Apple’s new iPhone 6, released this month, and Google’s coming update of the Android smartphone have data encryption so sophisticated that only the user may unlock it. Even law enforcement officers with search warrants would not have access.

“It is fully possible to permit law enforcement to do its job while still adequately protecting personal privacy,” Holder said in a speech before the Global Alliance Against Child Sexual Abuse Online.

Holder said quick access to phone data can help law enforcement officers find and protect victims, such as those targeted by kidnappers and sexual predators.

This is no different than law enforcement asking for “quick access” into the locked doors of our homes or offices.

Why Clay Shirky Asked His Students to Put Their Laptops Away 

Clay Shirky:

Jonathan Haidt’s metaphor of the elephant and the rider is useful here. In Haidt’s telling, the mind is like an elephant (the emotions) with a rider (the intellect) on top. The rider can see and plan ahead, but the elephant is far more powerful. Sometimes the rider and the elephant work together (the ideal in classroom settings), but if they conflict, the elephant usually wins.

After reading Haidt, I’ve stopped thinking of students as people who simply make choices about whether to pay attention, and started thinking of them as people trying to pay attention but having to compete with various influences, the largest of which is their own propensity towards involuntary and emotional reaction. (This is even harder for young people, the elephant so strong, the rider still a novice.)

Interesting comparison to second-hand smoking, too:

The final realization — the one that firmly tipped me over into the “No devices in class” camp — was this: screens generate distraction in a manner akin to second-hand smoke. A paper with the blunt title Laptop Multitasking Hinders Classroom Learning for Both Users and Nearby Peers says it all.

On PayPal and Apple Pay 

Ian Kar, writing for Bank Innovation:

Apple and PayPal started talking early on in Apple’s development of Apple Pay, as Apple was setting up partnerships with the card issuing banks and card networks. Since PayPal’s a payments industry leader, it would have been shortsighted for Apple to not reach out to PayPal.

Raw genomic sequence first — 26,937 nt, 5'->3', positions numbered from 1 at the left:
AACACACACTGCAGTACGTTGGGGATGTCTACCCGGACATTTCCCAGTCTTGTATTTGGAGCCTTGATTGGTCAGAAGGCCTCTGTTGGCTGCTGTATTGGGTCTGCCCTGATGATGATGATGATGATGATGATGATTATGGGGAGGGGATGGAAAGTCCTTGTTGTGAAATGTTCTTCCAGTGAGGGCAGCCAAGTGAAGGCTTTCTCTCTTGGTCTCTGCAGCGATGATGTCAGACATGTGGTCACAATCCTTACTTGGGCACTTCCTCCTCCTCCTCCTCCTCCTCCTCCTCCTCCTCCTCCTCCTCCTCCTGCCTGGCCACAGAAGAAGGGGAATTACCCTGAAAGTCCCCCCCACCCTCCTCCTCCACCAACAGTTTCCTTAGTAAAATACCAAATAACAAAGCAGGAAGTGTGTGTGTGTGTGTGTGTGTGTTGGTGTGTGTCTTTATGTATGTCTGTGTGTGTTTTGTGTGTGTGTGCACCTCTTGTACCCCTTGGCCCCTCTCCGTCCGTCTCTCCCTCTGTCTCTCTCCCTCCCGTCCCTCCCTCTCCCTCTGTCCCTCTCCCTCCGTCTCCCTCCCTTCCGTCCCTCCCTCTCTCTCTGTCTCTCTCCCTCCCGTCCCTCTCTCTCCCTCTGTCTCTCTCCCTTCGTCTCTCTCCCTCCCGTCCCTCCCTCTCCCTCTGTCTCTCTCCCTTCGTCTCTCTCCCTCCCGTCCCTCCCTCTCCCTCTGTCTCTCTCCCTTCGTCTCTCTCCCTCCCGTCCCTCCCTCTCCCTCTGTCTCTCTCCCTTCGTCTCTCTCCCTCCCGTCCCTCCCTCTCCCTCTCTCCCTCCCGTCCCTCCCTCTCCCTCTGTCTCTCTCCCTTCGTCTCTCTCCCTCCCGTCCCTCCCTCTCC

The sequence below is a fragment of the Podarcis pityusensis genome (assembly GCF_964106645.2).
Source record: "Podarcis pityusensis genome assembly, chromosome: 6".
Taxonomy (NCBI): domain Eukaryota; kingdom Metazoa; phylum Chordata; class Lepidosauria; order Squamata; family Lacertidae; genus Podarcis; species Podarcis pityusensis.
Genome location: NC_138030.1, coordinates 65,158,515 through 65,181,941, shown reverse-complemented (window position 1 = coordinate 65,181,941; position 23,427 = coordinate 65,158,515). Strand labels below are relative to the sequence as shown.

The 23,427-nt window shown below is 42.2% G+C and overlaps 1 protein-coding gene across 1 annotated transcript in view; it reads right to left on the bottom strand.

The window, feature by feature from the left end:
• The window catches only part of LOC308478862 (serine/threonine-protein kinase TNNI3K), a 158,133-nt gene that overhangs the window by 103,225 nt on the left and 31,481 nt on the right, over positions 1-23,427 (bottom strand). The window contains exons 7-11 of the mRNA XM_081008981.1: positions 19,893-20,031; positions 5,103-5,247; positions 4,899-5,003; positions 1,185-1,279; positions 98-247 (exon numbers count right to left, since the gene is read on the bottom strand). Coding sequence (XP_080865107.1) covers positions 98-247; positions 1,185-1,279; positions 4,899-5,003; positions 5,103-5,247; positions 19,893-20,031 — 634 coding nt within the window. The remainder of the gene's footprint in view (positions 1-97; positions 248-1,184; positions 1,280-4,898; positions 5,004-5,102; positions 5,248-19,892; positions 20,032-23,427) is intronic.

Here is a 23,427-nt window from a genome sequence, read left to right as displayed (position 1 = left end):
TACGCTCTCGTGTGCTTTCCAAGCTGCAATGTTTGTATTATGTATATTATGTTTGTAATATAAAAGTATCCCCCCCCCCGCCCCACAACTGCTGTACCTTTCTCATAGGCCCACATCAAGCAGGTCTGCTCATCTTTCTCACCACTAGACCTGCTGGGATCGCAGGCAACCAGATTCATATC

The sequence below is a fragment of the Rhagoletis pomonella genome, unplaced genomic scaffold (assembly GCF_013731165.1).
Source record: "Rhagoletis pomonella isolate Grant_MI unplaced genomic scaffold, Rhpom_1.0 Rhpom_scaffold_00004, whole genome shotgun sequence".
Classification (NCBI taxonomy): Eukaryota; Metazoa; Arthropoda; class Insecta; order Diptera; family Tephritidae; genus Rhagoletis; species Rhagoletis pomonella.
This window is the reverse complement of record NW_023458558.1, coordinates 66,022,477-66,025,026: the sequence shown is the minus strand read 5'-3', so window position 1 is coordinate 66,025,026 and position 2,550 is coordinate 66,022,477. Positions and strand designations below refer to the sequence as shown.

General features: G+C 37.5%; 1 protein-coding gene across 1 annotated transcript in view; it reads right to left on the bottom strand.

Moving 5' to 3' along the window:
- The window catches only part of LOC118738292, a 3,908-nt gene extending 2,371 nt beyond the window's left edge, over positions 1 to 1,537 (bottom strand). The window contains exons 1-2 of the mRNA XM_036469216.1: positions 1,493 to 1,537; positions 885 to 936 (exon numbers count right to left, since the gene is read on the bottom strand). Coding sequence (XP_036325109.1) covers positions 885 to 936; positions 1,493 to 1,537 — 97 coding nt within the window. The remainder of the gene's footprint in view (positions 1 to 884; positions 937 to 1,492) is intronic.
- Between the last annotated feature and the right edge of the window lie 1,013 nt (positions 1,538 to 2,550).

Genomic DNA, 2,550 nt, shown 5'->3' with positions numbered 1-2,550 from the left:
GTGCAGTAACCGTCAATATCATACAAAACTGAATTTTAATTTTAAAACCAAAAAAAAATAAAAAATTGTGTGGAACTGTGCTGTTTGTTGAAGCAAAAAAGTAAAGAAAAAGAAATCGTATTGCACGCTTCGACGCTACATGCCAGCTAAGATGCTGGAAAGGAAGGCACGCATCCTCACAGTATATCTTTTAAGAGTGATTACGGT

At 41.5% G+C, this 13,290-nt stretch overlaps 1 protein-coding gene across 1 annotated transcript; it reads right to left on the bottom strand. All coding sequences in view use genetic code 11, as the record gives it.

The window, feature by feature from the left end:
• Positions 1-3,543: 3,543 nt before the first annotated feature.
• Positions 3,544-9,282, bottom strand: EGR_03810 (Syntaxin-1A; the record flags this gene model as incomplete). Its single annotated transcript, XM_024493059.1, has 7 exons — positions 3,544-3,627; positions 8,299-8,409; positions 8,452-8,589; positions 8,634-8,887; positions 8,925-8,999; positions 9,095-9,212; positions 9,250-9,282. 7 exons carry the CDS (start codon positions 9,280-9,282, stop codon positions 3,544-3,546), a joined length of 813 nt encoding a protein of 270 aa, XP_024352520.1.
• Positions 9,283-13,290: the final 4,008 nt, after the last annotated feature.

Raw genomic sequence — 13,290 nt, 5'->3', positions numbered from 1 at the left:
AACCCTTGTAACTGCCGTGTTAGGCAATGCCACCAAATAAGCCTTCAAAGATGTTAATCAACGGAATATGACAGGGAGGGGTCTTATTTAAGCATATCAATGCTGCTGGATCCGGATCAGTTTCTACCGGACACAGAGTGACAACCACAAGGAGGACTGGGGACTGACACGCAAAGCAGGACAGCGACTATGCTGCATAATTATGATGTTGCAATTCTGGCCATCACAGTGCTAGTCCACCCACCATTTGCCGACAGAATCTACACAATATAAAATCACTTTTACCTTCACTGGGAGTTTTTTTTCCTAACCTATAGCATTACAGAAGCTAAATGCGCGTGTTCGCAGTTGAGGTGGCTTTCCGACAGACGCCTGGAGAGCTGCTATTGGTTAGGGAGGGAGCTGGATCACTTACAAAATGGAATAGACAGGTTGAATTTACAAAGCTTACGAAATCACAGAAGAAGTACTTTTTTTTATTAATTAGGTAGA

But while these talks were going on, PayPal went ahead and partnered with Samsung on the Galaxy S5 fingerprint scanner, a move that was reportedly forced onto PayPal by eBay CEO John Donahoe. PayPal’s now-former president David Marcus was purportedly categorically against the Samsung deal, knowing that it would jeopardize PayPal’s relationship with Apple. Donahoe won the day, however.

Apple was said to be absolutely furious that PayPal did the deal with Samsung, which led Apple to cut PayPal out of the Apple Pay process entirely. (One source said: “Apple kicked them out of the door.”) This dust up with Apple was a big reason that David Marcus ended up leaving PayPal for Facebook.

Smooth move.

What It’s Like to Fly in Singapore Airlines Suites Class 

As Jason Snell points out, keep the idea of $18,000 plane tickets in mind when it comes to the pricing of Apple Watch.

Update: Fireballed, still. Cached version here.

‘It’s Just a Watch’ 

New branding campaign from Pebble. I like it. The playful, casual, colorful tone suits Pebble well, and the emphasis on price and battery life plays to Pebble’s strengths.

What gives me pause, though, is the “Breathe, Jony” headline. That seems a little petty. Personal, not playful.

Jonathan Hoefler and Tobias Frere-Jones Settle; Terms Undisclosed 

Here’s to hoping this worked out fairly for everyone involved.

The Bézier Game 

Clever game to help you master the pen tool in design apps. (Via Mike Davidson.)

Immutable Mean Mutable? What a Country. 

I’m usually a Mat Honan fan, but his iPhone 6 Plus review was a clunker. Take this:

No matter what Steve Jobs may have said, big phones are better. It’s a great sign for Apple that it doesn’t revere his public statements as immutable truths.

That’s from like page one of the book Ways People Get Apple Completely Wrong. Apple never treated Jobs like a deity whose word was The Truth — neither before nor after his death. He was almost infamous for it. Wired itself ran a list of such statements back in 2010.

Nobody said it better than Tim Cook, though:

“He would flip on something so fast that you would forget that he was the one taking the 180 degree polar [opposite] position the day before,” Cook told Walt Mossberg and Kara Swisher. “I saw it daily. This is a gift, because things do change, and it takes courage to change. It takes courage to say, ‘I was wrong.’ I think he had that.”

That’s just one small line, but it crystalizes the way the whole piece just seems confused.

Ariel Adams on Apple Watch 

Ariel Adams, writing on A Blog to Watch:

I feel that people need to understand that the Apple Watch is not only a new type of product for Apple, but the first real “cross-over watch” that wades in both the waters of technology and horology. For a moment, I’d like people to put aside their criticisms and complaints, and consider what I believe to be a future inevitability: the dominance of the smartwatch as a necessary tool in the everyday lives of everyday people.

Apple as a company doesn’t like the term “smartwatch” and will not refer to the Apple Watch as such. They didn’t call the iPhone a smartphone, and as far as they are concerned, it is a “watch” produced by Apple — hence the name.

Long piece, full of insightful observations.


Big news from my friend (and still, colleague) Brent Simmons:

I start my new job as a developer at the Omni Group today. You already know them and their wonderful products, and I’ve expressed my admiration for them here on my blog many times.

They’re assembling a Cocoa all-star team up there. There’s probably more concentrated Cocoa talent at Omni than anywhere other than Apple itself.